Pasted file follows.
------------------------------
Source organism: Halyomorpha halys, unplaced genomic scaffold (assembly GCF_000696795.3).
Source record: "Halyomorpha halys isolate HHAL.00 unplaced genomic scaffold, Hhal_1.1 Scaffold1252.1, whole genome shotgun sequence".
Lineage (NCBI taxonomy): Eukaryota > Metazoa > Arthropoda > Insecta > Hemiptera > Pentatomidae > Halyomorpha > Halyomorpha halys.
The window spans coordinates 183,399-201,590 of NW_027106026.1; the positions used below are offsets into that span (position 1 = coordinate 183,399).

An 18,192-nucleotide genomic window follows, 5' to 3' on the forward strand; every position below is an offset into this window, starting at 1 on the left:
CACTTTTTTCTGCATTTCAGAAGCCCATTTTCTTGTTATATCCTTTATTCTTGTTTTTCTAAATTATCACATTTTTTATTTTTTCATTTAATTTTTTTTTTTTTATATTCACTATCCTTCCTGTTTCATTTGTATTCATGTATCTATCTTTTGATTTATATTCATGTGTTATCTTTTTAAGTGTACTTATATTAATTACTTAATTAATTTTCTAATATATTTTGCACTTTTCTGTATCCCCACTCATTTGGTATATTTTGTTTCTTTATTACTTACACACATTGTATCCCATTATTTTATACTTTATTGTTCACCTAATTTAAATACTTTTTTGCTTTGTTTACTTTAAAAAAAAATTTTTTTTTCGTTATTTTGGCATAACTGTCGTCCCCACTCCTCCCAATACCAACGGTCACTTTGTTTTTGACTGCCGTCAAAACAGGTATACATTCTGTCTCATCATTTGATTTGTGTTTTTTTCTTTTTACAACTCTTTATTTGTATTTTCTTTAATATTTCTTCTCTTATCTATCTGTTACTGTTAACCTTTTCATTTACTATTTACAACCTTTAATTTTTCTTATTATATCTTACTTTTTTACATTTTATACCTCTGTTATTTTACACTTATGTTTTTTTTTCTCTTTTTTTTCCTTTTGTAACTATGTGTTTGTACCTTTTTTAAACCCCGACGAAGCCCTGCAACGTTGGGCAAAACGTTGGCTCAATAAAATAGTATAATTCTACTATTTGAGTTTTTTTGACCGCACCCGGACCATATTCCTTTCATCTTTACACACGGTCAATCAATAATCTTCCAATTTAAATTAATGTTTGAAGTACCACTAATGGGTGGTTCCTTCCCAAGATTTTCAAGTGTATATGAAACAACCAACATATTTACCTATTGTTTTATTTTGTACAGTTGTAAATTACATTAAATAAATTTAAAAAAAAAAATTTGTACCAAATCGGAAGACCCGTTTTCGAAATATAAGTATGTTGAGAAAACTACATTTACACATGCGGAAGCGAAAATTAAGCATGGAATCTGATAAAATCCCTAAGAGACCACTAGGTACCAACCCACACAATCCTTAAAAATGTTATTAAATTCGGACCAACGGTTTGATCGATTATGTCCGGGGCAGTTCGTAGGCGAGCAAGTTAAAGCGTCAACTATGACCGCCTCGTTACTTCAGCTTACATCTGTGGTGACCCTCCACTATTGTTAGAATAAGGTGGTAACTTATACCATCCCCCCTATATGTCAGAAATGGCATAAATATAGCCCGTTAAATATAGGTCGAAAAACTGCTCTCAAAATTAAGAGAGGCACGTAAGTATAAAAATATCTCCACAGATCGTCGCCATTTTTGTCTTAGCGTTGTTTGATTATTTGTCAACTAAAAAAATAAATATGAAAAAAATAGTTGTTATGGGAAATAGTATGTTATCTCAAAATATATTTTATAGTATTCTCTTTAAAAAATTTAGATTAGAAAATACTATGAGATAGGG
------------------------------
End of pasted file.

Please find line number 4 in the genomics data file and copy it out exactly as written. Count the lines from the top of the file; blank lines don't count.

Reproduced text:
The window spans coordinates 183,399-201,590 of NW_027106026.1; the positions used below are offsets into that span (position 1 = coordinate 183,399).